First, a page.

In terms of performances, Wolves' highs largely came in the early parts of the season.
The three displays against Leicester, Spurs and Man United – in which Wolves lost all three 1-0 – were superb and deserving of more.
Attacking at will, pressing aggressively and putting on a show – they were brilliant.
Then, later in the season, the first half in the win over Everton and the display in the victory against West Ham were both excellent as Wolves harnessed the home crowd's energy to put two good footballing sides on the backfoot and dismantle them.
Although the performances have not quite got to the same level in many of Wolves' good results this season, head coach Bruno Lage deserves credit for making the most of his small squad and grinding out results with a solid defensive base. He is improving players.
Of course, it would be impossible to discuss 'the highs' without mentioning the comeback win at Villa in October. Frankly, Wolves were terrible for 80 minutes and deserved to be 2-0 down, but a scrappy goal led to some momentum and they quickly took a 3-2 lead – ending in some incredible scenes in the away end.
The story of 'the lows' comes in the form of two 2-0 losses – at home to Brentford in September and away to Crystal Palace in November.
By far, they were Wolves worst two performances so far this season and on both occasions the opponents pressed Wolves high up the field, forced mistakes and stole the ball back too easily.
In particular against Brentford, their dynamic forward line harassed the Wolves defence and did not allow them to play out from the back. They forced individual mistakes and too easily penetrated the final third.
Against Palace, Wolves were far too pedestrian in the midfield and forward areas and were not aggressive enough in the duels. They sat back when Palace ventured forward and both goals came from Wolves failing to close them down around their box.
Too often in those games and other results – such as the goalless stalemates with Norwich and Burnley – have Wolves been too passive in the final third and not punished opponents who are there for the taking. Despite Wolves' good first half of the season, they could and perhaps should have even more points.
Plenty of players – particularly in defence – have impressed and improved but Max Kilman is without a doubt the star performer so far this season.
The centre-back has been a colossus. A man mountain.
Cast your mind back to the final pre-season games, and even the first match of the season against Leicester, and left-footed Kilman looked slightly awkward and uncomfortable on the right of the back three.
But since then he has gone from strength to strength and grown in confidence. Lage often refers to the learning curve of Kilman's mistake against Brentford that led to the second goal, but bar that he's essentially been faultless.
In the air he is resolute, with the ball at his feet he is unwavering and his positioning is sublime. Most supporters felt he deserved more game time under Nuno Espirito Santo, but not many would have predicted he would become such a force.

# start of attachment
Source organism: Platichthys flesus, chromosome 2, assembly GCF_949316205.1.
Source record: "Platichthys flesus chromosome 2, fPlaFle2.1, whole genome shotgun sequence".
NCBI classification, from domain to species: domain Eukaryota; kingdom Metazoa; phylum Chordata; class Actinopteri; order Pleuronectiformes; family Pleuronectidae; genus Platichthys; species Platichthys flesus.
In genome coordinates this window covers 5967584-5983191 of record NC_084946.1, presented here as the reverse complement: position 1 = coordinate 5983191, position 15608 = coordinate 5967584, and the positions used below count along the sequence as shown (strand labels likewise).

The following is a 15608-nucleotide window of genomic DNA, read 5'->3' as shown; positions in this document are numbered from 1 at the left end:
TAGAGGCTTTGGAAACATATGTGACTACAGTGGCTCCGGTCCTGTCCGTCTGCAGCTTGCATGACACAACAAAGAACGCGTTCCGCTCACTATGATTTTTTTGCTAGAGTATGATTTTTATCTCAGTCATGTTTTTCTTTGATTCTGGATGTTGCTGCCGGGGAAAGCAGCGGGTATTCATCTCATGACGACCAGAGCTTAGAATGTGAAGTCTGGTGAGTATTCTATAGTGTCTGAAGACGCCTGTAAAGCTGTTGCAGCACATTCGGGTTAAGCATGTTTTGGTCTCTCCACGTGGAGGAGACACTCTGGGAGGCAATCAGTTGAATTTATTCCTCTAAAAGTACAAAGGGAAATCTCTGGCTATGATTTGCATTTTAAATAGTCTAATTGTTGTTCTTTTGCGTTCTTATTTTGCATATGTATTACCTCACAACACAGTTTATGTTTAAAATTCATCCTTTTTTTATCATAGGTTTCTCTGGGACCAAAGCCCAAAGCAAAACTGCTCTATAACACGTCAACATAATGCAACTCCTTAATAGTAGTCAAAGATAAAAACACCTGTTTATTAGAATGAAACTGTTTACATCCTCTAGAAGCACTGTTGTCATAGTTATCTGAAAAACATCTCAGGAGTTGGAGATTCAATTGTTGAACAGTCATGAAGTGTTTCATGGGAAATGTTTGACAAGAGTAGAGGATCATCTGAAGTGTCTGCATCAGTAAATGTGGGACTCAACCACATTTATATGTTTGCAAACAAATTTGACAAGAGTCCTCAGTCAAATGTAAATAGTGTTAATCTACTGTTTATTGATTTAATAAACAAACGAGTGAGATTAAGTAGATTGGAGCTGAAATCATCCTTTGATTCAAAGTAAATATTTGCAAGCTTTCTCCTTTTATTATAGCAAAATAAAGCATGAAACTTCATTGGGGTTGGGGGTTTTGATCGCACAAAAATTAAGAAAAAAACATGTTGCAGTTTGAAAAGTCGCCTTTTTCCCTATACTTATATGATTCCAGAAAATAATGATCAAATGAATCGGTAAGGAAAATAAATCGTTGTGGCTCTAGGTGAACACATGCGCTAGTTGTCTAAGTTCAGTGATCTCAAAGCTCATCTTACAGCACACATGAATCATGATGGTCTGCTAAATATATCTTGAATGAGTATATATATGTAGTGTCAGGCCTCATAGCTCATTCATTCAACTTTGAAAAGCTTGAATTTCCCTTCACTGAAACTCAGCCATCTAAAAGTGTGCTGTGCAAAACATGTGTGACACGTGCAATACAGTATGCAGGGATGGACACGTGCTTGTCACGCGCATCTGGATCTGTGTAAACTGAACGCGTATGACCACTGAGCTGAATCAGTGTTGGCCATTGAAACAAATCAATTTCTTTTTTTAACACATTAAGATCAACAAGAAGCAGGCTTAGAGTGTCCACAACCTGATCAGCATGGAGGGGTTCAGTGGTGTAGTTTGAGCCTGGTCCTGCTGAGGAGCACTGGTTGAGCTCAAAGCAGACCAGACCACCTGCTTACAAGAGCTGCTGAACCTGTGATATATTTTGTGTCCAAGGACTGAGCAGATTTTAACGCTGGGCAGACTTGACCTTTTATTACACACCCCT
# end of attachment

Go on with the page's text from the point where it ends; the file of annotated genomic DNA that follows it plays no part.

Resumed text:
Even the way he strides out from the back with the ball and carries Wolves forward when they're under pressure – he has truly been a revelation this season. Although he's playing on the right, he is left-footed and surely must be in contention for an England call-up sooner rather than later.
What needs to improve
It is fair to say that Wolves must improve their goal output.
Their defence has been superb and only conceded 14 goals in 18 games – the third best in the league – but they have also only scored 13, with only Norwich scoring less.
Raul Jimenez has had some very good performances since returning but understandably he is not yet back to best following his serious head injury – and is currently out of form again.
Hwang Hee-chan was struggling for form before his injury, while Francisco Trincao flatters to deceive and still has a lot to learn about English football.
Adama Traore has come in and out of the team and in and out of form, but is yet to register a goal or assist, while Daniel Podence has done well when he has come in but cannot hold down a starting spot. Wolves also dearly miss Pedro Neto.
It is yet to click into gear in the final third as Wolves often slow the game down too much, do not get enough bodies in the box and are not clinical with their chances. The attacking play of the first three games of the season has been adapted due to the players – and size of the squad – at Lage's disposal.
Also, they need a midfielder who will carry the ball forward through the thirds and will also arrive in the box. Someone to play a one-two with Jimenez and take a shot, or spray it out wide. Their current midfield three are too similar to each other.
Target for the season
Ahead of the season, this writer felt Wolves would probably finish around 12th. Although the squad has plenty of talent, it lacks in depth.
As Wolves sit in eighth, Lage is probably overachieving. He has given Wolves a solid base to work from as he tries to implement his attacking style.
He also needs transfer windows to make that happen and is acutely aware that the squad needs additions.
Looking at the industrious outfit he has transformed Wolves into, they should certainly be aiming for a top 10 finish – and they are capable of it.
Plenty of teams are faltering this season and Wolves could capitalise. Top 10 would be a good start to Lage's reign, but with several European spots open that could drop down as far as eighth depending on the domestic cup winners, then there is no reason Wolves could not aim for that.
Liam Keen's Wolves final position prediction – 10th